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Title: In search of respectability : the politics of the Union des organisations islamiques de France
Author: Dazey, Margot Hélène Lizika
ISNI:       0000 0004 7961 811X
Awarding Body: University of Cambridge
Current Institution: University of Cambridge
Date of Award: 2019
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The spokespersons of Western Europe's Muslim communities face the imperative to garner legitimacy among distinct, power-asymmetric audiences. They need to gain approval from the general public, whose opinions are ruled by secular liberal principles, and they need the support of their pious Muslim constituents, who uphold norms of Islamic authenticity. This thesis aims to situate the responses of Muslim political actors to these competing normative prescriptions. To do this, it disentangles the subtle trade-offs they need to negotiate between political pressures for a civil Islam and intra-community expectations of religious authenticity. This double-bind situation is unpacked through the case study of the Union des organisations islamiques de France (UOIF), arguably the most prominent organisation on the French Islamic landscape. Founded in 1983 by religiously observant students close to the Muslim Brotherhood, the UOIF rapidly evolved into an influential Muslim interest group looking for policy-makers' recognition. Building on three years of ethnographic fieldwork as well as untapped material drawn from interviews, governmental archives and media analysis, my study argues that UOIF leaders progressively embraced a quest for political respectability. To this end, they sought to assuage suspicions about their Islamist filiation and subscribe to dominant secular- republican scripts about how 'good Muslims' should appear and behave. This strategy encompassed an array of ideological, organisational and tactical adaptations designed to establish the organisation's credibility-from the construction of a respectable façade to the sanction of unruly members, and from cooperation with public authorities to theological reformulations. Aligning with dominant norms, however, was a costly process, and UOIF leaders consequently alienated factions within their Muslim followers, often finding themselves accused of compromising doctrinal principles and 'selling out' Islam. To capture this ambivalent strategy, I transpose the notion of the Politics of Respectability from predominantly North-American case studies on black elites to European Islamic contexts. Such a conceptual reformulation allows me to document Muslims' political agency in hostile environments and clarify the inclusion dilemmas they face. In writing the first in-depth historical and ethnographic study of the UOIF, my ambition is twofold: to contribute to a substantial understanding of Muslim politics in minority contexts and to draw a more general framework accounting for the respectability politics of marginalised groups.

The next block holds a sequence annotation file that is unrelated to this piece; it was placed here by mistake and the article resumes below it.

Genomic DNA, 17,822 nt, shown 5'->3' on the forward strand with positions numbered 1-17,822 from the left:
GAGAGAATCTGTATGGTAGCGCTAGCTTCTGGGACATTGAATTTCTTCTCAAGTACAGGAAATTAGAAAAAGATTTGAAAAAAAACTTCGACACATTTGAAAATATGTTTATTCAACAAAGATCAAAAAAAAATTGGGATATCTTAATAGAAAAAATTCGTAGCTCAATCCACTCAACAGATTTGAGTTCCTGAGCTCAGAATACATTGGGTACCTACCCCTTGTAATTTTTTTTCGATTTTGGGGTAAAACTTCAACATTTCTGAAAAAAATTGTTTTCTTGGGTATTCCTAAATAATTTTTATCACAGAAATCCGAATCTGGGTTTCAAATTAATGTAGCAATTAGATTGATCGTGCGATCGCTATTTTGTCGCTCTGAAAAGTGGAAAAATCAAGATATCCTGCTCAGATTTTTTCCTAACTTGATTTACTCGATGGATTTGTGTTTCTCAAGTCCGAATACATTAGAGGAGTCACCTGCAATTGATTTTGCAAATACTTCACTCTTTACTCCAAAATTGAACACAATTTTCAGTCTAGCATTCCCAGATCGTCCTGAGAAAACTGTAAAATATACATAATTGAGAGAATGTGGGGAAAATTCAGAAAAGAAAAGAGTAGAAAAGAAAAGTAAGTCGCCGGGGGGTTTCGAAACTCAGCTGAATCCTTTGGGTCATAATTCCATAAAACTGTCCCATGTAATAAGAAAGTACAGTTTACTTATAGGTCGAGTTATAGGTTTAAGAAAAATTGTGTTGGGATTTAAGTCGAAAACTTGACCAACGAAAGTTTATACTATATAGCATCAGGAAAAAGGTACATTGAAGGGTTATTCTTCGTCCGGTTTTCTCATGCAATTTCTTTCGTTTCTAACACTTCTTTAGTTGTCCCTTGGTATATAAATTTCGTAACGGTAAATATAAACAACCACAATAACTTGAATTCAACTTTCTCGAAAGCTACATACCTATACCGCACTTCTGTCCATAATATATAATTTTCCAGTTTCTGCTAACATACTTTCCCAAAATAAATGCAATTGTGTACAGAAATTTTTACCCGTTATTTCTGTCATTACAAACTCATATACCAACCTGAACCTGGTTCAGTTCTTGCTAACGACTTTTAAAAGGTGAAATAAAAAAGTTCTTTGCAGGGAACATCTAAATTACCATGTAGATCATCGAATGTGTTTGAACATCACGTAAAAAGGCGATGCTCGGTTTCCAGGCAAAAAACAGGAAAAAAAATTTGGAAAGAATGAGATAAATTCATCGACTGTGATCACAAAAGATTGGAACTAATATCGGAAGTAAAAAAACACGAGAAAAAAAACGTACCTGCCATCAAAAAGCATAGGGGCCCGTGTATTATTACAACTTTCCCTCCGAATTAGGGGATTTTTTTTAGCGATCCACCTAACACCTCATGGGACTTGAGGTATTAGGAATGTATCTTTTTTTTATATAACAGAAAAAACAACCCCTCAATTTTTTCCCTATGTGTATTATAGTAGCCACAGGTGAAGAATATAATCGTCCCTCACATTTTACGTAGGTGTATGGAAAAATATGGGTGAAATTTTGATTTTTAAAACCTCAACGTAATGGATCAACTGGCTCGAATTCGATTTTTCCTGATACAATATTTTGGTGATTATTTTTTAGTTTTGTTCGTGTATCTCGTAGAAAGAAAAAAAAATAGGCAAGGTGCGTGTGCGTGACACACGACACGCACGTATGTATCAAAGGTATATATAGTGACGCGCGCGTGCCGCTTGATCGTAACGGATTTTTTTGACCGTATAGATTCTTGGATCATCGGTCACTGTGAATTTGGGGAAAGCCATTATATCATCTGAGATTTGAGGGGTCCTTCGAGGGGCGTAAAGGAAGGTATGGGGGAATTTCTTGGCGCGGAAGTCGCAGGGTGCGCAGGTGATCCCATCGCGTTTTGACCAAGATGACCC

Supervisor: Silvestri, Sara Sponsor: Trinity College ; Yale University
Qualification Name: Thesis (Ph.D.) Qualification Level: Doctoral
Keywords: marginalised groups ; religion and politics ; Islam in France